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*$^&#)* Trailer wiring!

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  • #16
    http://img.photobucket.com/albums/v2...evich/0022.jpg

    The 10 ohm 25w resistor simulate the trailer brakes with out a trailer.

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    • #17
      LOL

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      • #18
        Whitecaps in the driveway. Sweet. I think I'll wait until another day to fix the darn trailer. What a puss, huh?

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        • #19
          no just smart. but be ready when the weather breaks.

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          • #20
            I am glad that I am not the only one that 'hates' wiring problems!!! I had to replace the male end from my trailer this last summer. I thought that thing were ok but NO there had to be an issue. Took it apart several times, checked the plug from the truck and still had 'issues. Why was really goofy was that the trailer worked OK on the motor home but not on my truck. Go figure! I finally got it through my think head to check the ground wire where it connect to the trailer frame. WOW, everything worked as it should.
            It is also a good idea to use some silicone grease on the connection to help keep water out. I also made a single 'jumper' wire, placed one end in the plug on the truck and then checked each place on the trailer end until I found the correct light.
            Good luck and I do feel your pain.

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            • #21
              When you get yours fixed Mr Pid I'll let ya come and practice a little on my trailer. I'll buy the beer:topjob:
              Tomorrow isn't promised. "Never delay kissing a pretty girl or opening a bottle of whiskey." E. Hemingway

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              • #22
                Having never seen a 7-pin trailer connector with pre-attached wires...

                Just loosen the screw on each terminal and move the wire to the right spot. At this point in time, the colors don't matter and you don't have to mess with whatever wire you spliced together already.

                There are multiple "standards" with trailer wiring. Especially when you transition from 4 to 6 to 7 pin connections, you'll find a variety of different configurations used. Color codes are never a good indicator of what's what on trailer wiring. And neither is the tow vehicle. Different manufacturers use different wire colors and some use slightly different pinouts depending on application.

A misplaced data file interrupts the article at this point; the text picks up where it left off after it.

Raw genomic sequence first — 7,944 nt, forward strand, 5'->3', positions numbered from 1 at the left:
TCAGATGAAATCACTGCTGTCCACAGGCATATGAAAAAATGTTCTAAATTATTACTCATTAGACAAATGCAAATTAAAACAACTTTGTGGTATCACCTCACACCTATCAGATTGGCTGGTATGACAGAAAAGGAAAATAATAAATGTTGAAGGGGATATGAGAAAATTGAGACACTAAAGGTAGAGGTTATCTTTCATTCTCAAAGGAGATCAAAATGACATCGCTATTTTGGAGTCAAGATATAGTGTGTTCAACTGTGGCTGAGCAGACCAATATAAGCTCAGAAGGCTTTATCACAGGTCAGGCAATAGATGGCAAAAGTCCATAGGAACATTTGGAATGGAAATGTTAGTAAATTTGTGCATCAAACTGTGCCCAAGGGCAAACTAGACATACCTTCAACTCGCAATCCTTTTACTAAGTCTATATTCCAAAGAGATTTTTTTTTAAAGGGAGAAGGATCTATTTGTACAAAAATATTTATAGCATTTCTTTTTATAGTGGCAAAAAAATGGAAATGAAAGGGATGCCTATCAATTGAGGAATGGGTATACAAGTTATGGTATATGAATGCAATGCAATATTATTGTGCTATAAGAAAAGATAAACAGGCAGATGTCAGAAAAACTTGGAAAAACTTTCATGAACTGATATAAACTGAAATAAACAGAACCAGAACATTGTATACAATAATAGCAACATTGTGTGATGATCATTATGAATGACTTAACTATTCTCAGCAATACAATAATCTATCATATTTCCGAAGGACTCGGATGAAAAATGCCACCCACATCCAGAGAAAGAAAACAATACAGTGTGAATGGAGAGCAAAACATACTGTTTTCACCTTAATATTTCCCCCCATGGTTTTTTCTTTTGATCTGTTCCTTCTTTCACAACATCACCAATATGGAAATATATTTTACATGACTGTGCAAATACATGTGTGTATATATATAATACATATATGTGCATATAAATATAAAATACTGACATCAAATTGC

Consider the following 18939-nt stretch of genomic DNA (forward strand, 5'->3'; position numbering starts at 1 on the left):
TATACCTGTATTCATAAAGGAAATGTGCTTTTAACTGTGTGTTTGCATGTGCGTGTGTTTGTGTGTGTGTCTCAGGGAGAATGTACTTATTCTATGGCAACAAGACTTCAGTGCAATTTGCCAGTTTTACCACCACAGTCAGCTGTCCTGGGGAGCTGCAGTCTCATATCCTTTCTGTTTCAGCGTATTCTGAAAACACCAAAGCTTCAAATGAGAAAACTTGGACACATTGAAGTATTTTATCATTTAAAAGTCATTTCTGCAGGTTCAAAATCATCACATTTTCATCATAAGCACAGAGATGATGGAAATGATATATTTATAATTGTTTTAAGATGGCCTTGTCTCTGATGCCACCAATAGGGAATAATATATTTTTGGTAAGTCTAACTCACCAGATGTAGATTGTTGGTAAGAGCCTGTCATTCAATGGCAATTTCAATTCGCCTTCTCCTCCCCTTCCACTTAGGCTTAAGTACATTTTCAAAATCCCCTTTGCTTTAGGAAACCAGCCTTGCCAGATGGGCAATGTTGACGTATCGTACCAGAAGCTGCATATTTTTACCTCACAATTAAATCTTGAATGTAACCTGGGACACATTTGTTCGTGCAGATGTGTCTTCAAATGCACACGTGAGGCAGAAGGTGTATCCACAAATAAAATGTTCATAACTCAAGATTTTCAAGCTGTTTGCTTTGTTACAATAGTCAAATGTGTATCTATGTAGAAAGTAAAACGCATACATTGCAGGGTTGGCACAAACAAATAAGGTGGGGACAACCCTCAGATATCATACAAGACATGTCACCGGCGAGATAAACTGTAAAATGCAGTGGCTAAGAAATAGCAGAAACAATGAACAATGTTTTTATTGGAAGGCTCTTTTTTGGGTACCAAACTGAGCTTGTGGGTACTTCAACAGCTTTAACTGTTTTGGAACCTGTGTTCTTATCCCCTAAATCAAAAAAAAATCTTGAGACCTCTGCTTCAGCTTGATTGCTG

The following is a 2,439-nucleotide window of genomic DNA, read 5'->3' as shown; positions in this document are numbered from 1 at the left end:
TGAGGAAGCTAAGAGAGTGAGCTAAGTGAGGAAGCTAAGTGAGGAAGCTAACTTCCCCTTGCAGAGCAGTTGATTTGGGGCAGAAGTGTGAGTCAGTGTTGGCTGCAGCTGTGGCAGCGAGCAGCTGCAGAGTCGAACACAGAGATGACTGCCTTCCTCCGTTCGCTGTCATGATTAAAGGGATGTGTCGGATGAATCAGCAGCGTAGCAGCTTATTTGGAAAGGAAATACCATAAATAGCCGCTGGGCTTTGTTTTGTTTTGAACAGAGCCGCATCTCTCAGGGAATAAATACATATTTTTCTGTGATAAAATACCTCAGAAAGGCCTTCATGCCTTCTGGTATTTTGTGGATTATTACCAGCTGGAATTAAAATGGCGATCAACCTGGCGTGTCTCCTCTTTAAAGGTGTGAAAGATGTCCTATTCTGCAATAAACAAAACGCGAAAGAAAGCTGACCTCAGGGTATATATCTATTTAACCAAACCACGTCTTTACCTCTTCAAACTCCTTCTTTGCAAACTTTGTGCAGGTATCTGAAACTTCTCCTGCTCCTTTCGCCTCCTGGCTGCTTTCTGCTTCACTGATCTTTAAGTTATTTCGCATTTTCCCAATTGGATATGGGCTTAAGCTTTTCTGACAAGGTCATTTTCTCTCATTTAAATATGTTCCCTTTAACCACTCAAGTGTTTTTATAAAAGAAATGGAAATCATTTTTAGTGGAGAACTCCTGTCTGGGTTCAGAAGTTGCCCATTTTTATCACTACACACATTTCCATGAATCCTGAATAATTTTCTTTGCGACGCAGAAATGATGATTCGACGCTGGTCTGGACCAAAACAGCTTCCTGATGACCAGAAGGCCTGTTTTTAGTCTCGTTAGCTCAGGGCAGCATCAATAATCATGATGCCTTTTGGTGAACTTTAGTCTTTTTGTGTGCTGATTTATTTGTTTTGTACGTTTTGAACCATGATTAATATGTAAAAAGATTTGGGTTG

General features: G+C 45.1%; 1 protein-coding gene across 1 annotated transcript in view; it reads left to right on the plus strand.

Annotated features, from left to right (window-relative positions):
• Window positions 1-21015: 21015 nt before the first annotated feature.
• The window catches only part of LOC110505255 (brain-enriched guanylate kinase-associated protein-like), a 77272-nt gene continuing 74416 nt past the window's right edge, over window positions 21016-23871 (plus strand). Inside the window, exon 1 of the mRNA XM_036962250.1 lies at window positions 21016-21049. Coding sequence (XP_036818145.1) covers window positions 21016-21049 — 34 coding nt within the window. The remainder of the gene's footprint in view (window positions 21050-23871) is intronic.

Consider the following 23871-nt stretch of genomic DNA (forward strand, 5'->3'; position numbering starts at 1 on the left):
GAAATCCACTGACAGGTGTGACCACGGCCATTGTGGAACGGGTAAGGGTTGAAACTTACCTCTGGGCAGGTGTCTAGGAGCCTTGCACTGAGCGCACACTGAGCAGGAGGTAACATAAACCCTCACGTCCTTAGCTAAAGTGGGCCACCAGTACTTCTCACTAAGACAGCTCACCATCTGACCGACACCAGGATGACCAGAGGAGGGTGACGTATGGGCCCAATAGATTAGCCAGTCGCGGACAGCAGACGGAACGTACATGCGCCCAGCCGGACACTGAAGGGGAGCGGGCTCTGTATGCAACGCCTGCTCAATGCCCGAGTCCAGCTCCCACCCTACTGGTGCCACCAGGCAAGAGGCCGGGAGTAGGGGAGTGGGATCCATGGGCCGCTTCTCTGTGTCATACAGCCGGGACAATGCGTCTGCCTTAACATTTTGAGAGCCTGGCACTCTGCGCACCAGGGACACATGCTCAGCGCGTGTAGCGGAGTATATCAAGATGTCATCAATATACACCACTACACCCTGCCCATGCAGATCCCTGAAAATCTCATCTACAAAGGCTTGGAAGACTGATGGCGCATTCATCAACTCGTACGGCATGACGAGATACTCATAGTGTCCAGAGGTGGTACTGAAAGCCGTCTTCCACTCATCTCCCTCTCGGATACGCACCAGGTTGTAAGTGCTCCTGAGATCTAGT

On a 7-pin RV connector, go by pin numbers and ignore any wire colors. Pin 1 should always be connected to negative chassis ground. Pin 2 would be brakes if the trailer and truck are so equipped (if neither is equipped, this pin might be hooked to something else, so be careful). Pin 3 should universally be running and tail lights. Pin 4 could be a 12v hot for a charging or aux power circuit (again, not universal). Pin 5 should be your left turn/stop signal. Pin 6 should be your right turn/stop signal. And the center Pin 7 could be anything from an auxilliary power circuit to back-up lights.

                Good luck.
                Winter is Coming...

                Go GeocacheAlaska!

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                • #23
                  Originally posted by JOAT View Post
                  Having never seen a 7-pin trailer connector with pre-attached wires...

                  Just loosen the screw on each terminal and move the wire to the right spot. At this point in time, the colors don't matter and you don't have to mess with whatever wire you spliced together already.

                  There are multiple "standards" with trailer wiring. Especially when you transition from 4 to 6 to 7 pin connections, you'll find a variety of different configurations used. Color codes are never a good indicator of what's what on trailer wiring. And neither is the tow vehicle. Different manufacturers use different wire colors and some use slightly different pinouts depending on application.

                  On a 7-pin RV connector, go by pin numbers and ignore any wire colors. Pin 1 should always be connected to negative chassis ground. Pin 2 would be brakes if the trailer and truck are so equipped (if neither is equipped, this pin might be hooked to something else, so be careful). Pin 3 should universally be running and tail lights. Pin 4 could be a 12v hot for a charging or aux power circuit (again, not universal). Pin 5 should be your left turn/stop signal. Pin 6 should be your right turn/stop signal. And the center Pin 7 could be anything from an auxilliary power circuit to back-up lights.

                  Good luck.

                  What Joat said is the reason I made a test cable.

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                  • #24
                    I don't prefer replacement plugs. I like molded cables. With this crappy weather killing the weekend my solution was simple. Featherlite uses a 7pin molded cord with a weather-proof rectangular plug at the trailer end. I called them and bought a new factory cord. I hate corrosion and this will ensure I won't have any. I'm a pretty handy guy with wiring. I'm still laughing at myself over this episode. :-)

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                    • #25